Agents too have a distinct and important role, too, although I admit that found the aggressive ninja to be far less use that others, such as a metsuke and monk, who have a positive effect in controlling your own territories. Offensive actions are relatively easy to come by and master, but a rebel army springing up in a lightly defended region is far more dangerous than any clan, when you’ve got your big armies at the frontiers of your realm. Keeping things together in a larger empire is also crucial when the current shogun finally decides to call you as the big enemy. This happens about half way into the campaign, and sees the other clans align with the Shogun against you. It’s a good halt for any military momentum you might have built up. Where you might have been able to flatten the map in other Total War games, here you necessarily run into a greater challenge.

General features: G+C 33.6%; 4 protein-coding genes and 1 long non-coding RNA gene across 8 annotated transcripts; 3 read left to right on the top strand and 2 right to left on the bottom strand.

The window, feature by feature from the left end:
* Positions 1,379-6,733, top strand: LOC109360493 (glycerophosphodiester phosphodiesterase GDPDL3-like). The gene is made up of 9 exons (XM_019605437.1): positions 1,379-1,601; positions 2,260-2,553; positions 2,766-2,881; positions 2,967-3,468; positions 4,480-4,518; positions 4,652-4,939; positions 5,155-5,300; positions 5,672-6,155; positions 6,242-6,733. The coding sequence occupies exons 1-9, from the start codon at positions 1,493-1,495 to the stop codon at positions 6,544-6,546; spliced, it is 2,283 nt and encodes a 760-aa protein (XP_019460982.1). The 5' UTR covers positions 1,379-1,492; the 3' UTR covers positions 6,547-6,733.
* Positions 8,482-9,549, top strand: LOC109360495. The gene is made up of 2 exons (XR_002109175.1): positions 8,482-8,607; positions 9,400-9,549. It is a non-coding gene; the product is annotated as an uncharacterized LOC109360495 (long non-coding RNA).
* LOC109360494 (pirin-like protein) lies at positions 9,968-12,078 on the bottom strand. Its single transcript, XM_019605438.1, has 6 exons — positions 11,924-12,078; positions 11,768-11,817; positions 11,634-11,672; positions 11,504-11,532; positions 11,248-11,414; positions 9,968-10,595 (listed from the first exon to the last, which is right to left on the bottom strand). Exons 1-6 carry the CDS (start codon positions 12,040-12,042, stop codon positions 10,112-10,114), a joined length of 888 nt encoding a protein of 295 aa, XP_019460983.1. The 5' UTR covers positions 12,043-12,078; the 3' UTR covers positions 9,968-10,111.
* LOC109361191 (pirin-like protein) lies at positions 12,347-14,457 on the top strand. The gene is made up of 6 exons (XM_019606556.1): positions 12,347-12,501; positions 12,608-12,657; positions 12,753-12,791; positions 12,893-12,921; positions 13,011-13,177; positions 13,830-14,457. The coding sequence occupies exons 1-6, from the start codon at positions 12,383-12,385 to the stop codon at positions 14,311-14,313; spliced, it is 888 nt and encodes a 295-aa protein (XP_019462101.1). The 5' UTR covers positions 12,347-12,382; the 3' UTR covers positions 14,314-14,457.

So then. That battle AI. At easy and normal I didn’t find it to be any real challenge. Larger armies were easily convinced into entering my traps, and would blindly charge my forces entrenched on higher ground. Cavalry thought it was okay to run headlong into spearmen, and so on. On hard they are rather more cautious, and more likely to flank you effectively. Not that it always works – baiting with weaker units still means you can often draw off cavalry, although they will almost always avoid being drawn into a dangerous position versus missile units. Hard difficulty and higher on the battle AI seems to mean the enemy forces simply put on a more effective display, with missile units retreating to higher ground, and units selecting an appropriate target to attack – although I have yet to see them properly move behind other infantry for protection. I suspect the limited number of units is part of what makes the AI more consistent, but it is also the careful use of cavalry. The hard AI does seem comfortable the kind of harrying and attacking from the sidelines that these units need to undertake. Additionally, you won’t encounter too much in the way of artillery (although there are plenty of siege weapons and such), and although firearms are present, the game leans less on simulating them, and more on pushing you towards melee.